BEIJING -- China has expressed "grave concerns" to the Sudanese government about the recent violence in western Darfur and is actively working to resolve delays in establishing an international peacekeeping force, China's special envoy to Darfur said yesterday.
The envoy, Liu Guijin, who recently returned from his fourth visit to Sudan, offered a detailed defense of China's role in Darfur at a news conference at the Foreign Ministry here and repeated Beijing's stance that activists are wrong to link the strife in Darfur to the Beijing Olympics in August.
He also expressed surprise at film director Steven Spielberg's public withdrawal as artistic director of the Beijing Olympics last month. Spielberg said at the time that he was stepping down because China, Sudan's largest trading partner, had not used enough of its leverage over the Sudanese government to resolve the conflict. But Liu said China's relationship with Spielberg had effectively ended months earlier.
In recent weeks, violence in the western Darfur region of Sudan has escalated as the Sudanese army and its Janjaweed militia allies have attacked rebel groups and civilians, creating a new wave of refugees.
Liu said China was pressing Sudan to do more to end the violence, but he added that rebel groups also shared responsibility.
"I conveyed China's grave concerns about the deterioration of conditions in western Darfur," Liu said.
Liu said he met with President Omar al-Bashir of Sudan and other top officials. Officials told him that the recent government attacks were an effort to reclaim land taken by insurgent fighters last December.
"The reality is the clashes there are not yet concluded, and the situation is still quite tense," Liu said.
Liu's recent trip included stops in Chad, where many Darfur refugees have fled, as well as France and Britain; it was a blend of diplomacy and public relations as China tries to end the controversy with the Olympics drawing near. China's role as an arms supplier and oil patron of Sudan has brought international criticism from advocacy groups, which blame Beijing for protecting Khartoum's interests.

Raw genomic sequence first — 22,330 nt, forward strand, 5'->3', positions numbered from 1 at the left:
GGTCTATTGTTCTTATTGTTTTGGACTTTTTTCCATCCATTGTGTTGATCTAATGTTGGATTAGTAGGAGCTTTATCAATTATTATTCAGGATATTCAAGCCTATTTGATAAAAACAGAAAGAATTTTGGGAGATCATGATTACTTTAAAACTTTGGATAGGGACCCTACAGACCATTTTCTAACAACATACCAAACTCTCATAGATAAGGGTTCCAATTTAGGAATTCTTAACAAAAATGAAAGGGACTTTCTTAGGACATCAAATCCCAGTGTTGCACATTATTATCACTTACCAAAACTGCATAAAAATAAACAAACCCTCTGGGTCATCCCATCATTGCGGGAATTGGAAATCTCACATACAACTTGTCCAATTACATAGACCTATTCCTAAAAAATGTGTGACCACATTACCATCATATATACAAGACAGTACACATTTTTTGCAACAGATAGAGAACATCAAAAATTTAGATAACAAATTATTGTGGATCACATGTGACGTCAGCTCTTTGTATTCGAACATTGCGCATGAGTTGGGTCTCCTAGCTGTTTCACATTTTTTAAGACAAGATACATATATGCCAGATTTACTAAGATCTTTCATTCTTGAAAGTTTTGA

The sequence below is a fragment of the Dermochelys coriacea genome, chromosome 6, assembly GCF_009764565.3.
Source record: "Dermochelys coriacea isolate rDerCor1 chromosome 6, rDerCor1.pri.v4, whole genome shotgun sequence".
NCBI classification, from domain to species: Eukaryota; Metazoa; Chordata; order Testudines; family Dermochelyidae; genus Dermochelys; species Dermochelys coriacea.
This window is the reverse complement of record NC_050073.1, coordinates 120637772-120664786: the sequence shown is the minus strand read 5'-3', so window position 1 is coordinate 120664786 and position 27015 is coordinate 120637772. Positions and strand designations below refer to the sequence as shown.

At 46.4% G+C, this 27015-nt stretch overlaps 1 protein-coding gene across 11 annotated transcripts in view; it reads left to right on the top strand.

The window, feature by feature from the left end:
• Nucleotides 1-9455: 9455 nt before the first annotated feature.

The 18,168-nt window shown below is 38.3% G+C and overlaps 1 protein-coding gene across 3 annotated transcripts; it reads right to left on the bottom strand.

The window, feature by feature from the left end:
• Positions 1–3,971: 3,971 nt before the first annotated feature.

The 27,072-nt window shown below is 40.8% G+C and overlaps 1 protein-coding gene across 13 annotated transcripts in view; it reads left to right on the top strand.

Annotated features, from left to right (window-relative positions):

Calls for political leaders to boycott the Olympics have mostly gone unheeded, but the criticism has pushed Beijing to take a more active, and public, role in resolving the Darfur conflict.
Spielberg came under pressure for his role in helping to plan the Olympic opening ceremony when the actress Mia Farrow criticized him for supporting what she called the "Genocide Olympics."
When he announced his withdrawal from the position last month, Spielberg said in a statement that "China's economic, military and diplomatic ties to the government of Sudan continue to provide it with the opportunity and obligation to press for change."
Liu made much the same point last month when he defended China's policy on Darfur at Chatham House, a research institute in London. Yesterday, he said China's policy toward Sudan was essentially the same as that of the United States and other Western powers. On arms sales, Liu said China is one of several countries that sold weapons to Sudan and "is by no means the biggest exporter."
China, like Iran, Russia and others, sells weapons to Sudan. While China says it abides by a U.N. embargo on sending weapons directly to Darfur, a panel of United Nations experts found that Chinese weapons were making their way to Darfur.
Liu said that China could not control what happened to weapons that were legally sold to Sudan's government but might end up in the hands of Janjaweed militias. He noted that American weapons in Iraq have ended up in the hands of insurgents.
Prodded by China, Sudan has agreed to allow a joint U.N.-African Union peacekeeping force into the country to try to bring stability to Darfur. But delays have arisen, and critics have accused the Sudanese government of stonewalling.
Liu said that technical problems were responsible for the delays, but that most of them had recently been solved. He also noted that a Chinese engineering unit has been working in Sudan since last year and is installing a water system to sustain the peacekeeping force.
Liu also said that China had no plans to send combat troops to participate in peacekeeping operations, though he held open the possibility that could change in the future.